Sunday, May 3, 2009

Fewer Raids, but Still a Mess - U.S. Immigration Policy

May 3, 2009
New York Times
A Shift on Immigration

Last week, immigration enforcement policy shifted a little. The administration issued guidelines for Immigration and Customs Enforcement that place a new emphasis on prosecuting employers who knowingly hire illegal immigrants.

That is a good idea, and a break from the Bush administration method — mass raids to net immigrant workers while leaving their bosses alone. The raids were tuned to the theatrics of the poisoned immigration debate, using heavy weapons, dogs and helicopters to spread the illusion that something was getting fixed.

But as policy, they were worse than useless. They netted about 6,000 undocumented immigrants, out of 12 million, and 135 employers or supervisors. They destroyed families, tearing parents and grandparents from children, many of them citizens. The fear they caused went viral in immigrant communities, driving workers further into the arms of abusive employers while bringing us no closer to a working immigration system.

So the new guidelines are smarter than cruel idiocy, but raids are still not a solution. They keep the country trying to arrest, prosecute and deport its way toward a working immigration system. Enforcement alone will never get us there. Workplace raids, no matter how sensibly or tactfully redesigned, will never fix immigration by themselves. Indeed, they make things worse.

Raids do not uphold or reinforce workers’ rights, a non sequitur in the world of off-the-books labor, where employers erode conditions for Americans by hiring workers at deplorable conditions and pay. They do not fix long backlogs in legal immigration, lines that extend years or decades, forcing people who want to follow the rules to make an agonizing choice between intolerable separations from their families or lawbreaking.

They do not protect illegal immigrants from the arbitrary cruelties of the detention and deportation system, in which due process is limited and detainees face unacceptable risk of sickness, injury and death in prison.

And the new enforcement regime, like the old, might lead employers to purge their payrolls of people they merely suspect are here illegally, to avoid the hassle and expense of a raid. When raids are coupled with electronic hiring-verification schemes like E-Verify, which the government has been inching toward, the likelihood of mass firings becomes greater. Without a path to earned legalization, undocumented workers who lose their jobs will have nowhere to go — except to endure ever-lower wages and worse abuse from bottom-feeding employers. The cycle of illegality will not have been broken.

The administration has promised to tackle comprehensive immigration reform this year. President Obama has consistently said the right things, defending a path to assimilation and citizenship for illegal immigrants rather than the futility of mass expulsion.

The decision to adjust the policy on raids seems sensibly motivated. But we agree with immigration and labor experts like Professor Jennifer Gordon of Fordham Law School, who sees the new guidelines as a smarter version of a bad idea. Far better, she says, for the government to redouble enforcement of laws like the minimum wage, the right to organize, and health and safety protections. This would reduce the incentive to hire the undocumented, and raise standards for all workers. It would not end up devastating immigrant families, as raids do. In times like these, that would be a step toward immigration reform that all workers could support. link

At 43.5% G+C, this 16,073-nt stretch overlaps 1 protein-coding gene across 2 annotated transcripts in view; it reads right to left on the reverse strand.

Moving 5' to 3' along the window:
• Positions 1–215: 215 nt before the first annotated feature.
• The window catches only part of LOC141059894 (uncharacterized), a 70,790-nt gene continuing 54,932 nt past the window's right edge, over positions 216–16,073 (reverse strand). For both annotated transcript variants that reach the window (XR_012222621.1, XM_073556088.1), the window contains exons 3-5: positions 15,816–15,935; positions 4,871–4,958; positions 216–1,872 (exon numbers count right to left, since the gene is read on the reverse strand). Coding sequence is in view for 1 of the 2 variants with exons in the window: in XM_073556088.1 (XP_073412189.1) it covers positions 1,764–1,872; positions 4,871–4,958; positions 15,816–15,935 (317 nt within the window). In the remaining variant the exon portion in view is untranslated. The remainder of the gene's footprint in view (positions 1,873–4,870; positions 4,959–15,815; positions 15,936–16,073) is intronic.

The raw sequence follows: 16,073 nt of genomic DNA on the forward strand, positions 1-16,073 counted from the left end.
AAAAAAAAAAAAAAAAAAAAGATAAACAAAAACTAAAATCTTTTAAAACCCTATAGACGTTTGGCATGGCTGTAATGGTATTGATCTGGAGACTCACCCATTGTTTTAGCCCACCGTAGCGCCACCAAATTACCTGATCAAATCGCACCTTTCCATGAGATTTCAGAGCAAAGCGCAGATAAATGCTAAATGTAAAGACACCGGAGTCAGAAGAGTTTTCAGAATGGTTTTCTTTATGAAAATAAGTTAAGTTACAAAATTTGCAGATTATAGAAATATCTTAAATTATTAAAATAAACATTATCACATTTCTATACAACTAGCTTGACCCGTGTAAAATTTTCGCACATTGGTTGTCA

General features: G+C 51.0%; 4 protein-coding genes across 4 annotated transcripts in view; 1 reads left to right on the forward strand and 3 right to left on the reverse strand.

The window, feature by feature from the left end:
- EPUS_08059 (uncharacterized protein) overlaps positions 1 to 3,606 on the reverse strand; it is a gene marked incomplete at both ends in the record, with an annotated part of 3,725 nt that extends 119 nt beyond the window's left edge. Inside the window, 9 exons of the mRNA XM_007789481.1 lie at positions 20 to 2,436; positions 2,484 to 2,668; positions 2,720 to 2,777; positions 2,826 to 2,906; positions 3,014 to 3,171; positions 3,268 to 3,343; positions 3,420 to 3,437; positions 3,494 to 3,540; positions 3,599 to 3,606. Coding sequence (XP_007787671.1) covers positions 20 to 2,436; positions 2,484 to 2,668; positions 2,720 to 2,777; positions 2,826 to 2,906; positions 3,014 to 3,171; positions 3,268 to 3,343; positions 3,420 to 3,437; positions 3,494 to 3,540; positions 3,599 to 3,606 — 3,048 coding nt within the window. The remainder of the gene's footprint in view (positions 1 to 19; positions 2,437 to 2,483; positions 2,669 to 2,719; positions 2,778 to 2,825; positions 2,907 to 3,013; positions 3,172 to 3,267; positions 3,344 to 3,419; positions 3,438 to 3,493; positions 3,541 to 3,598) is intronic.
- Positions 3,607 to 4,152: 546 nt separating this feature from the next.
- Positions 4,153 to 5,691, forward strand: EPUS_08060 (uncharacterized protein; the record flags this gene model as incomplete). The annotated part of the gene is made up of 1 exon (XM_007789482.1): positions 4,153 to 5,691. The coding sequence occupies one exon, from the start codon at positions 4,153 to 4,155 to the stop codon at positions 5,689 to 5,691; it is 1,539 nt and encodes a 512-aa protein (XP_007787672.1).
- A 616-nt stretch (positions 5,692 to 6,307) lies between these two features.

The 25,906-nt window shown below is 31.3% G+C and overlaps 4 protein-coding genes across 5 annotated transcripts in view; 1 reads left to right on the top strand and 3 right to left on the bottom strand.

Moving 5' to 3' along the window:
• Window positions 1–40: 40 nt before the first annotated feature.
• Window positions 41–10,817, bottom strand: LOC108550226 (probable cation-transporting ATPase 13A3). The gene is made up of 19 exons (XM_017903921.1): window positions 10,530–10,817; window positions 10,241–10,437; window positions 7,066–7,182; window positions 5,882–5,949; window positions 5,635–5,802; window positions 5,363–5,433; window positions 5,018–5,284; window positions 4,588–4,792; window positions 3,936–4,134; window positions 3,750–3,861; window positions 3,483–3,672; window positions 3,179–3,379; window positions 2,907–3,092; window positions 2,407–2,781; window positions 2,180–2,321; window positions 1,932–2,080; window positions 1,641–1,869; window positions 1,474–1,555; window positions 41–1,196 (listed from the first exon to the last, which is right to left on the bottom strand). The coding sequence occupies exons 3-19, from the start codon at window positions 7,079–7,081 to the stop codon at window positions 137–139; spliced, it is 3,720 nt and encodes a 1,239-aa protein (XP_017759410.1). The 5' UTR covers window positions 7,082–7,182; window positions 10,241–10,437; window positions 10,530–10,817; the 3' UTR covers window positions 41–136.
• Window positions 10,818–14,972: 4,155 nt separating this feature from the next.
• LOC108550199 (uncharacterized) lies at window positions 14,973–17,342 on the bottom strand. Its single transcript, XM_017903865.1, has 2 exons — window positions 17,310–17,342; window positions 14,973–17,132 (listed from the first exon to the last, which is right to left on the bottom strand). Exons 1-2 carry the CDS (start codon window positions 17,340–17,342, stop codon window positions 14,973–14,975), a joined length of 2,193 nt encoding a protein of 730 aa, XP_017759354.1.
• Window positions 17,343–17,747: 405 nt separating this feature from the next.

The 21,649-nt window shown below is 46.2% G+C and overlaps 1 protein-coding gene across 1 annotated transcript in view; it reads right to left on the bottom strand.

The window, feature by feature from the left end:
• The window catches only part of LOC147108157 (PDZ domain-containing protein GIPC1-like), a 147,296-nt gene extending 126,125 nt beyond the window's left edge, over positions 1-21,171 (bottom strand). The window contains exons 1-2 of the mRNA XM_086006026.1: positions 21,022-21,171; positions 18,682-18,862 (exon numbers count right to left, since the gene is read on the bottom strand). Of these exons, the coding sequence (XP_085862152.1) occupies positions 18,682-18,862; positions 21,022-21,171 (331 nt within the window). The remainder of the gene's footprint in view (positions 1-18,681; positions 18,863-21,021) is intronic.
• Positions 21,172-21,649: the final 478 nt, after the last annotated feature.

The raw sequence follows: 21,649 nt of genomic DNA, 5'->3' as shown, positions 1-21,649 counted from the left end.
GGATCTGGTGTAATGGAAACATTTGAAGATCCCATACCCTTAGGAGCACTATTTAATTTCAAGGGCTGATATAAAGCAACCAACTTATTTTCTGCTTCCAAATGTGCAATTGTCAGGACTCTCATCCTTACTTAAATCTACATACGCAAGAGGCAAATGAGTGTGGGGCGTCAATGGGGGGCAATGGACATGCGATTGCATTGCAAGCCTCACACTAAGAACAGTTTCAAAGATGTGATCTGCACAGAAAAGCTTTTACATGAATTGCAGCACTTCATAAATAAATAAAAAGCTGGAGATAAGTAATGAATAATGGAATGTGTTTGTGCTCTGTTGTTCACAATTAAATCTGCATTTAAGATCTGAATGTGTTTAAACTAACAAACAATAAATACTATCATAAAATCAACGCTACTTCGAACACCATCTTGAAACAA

1 comment:

Vicente Duque said...

Small Victories are better than Big Victories

This is wonderful ( Fewer Raids ) and I am glad of every small victory for the U. S. Latinos.

Those small victories and progresses are the best and less risky. Like your "Dream Act Texas"

Your site is extremely important for the Future, Marie-Theresa


Rahm Emanuel and Obama worry about losing Democrat Seats in congress and the costs of a vote for immigration reform.

Real Clear Politics
By E.J. Dionne
May 4, 2009

Buying Time on Immigration

Some excerpts :

Yet Emanuel and Obama know that most of those same Democrats still represent competitive seats and continue to worry about the costs of a vote for immigration reform. That's why the administration has settled on a strategy of slowly building consensus rather than moving fast.

Hispanic Democrats have sent a strong signal to the business lobbies. They are saying that until comprehensive reform passes, they will withhold their votes for temporary fixes to raise immigration ceilings for groups of workers sought by particular industries. They hope to pressure business to pressure Republicans to toss more votes immigration reform's way.

The success of immigration reformers will ultimately depend upon winning over those in the ambivalent middle and not treating them as either xenophobes or racists.

The core argument for reform must be that the presence of so many illegal migrants without any enforceable rights undermines the rights of everyone else. The real message that a path to citizenship will send is that all long-term residents of our country should be able to assume their responsibilities as Americans.

Moving us in that direction is not about doing favors for illegal immigrants. It's about strengthening the American community. Obama needs to use the time he is buying himself to make that case.


I am persuaded of the Great Intelligence, Kindness and Nobility of these two men Obama and Emanuel.

So you see the problem. I am for Comprehensive Immigration Reform, but things are dangerous and could derail the USA, something bigger than Latinos.

Obama should not open the Pandora's Box of Immigration, not yet.

It could increase the hate against Latinos and against Obama and the Democrats.

Vicente Duque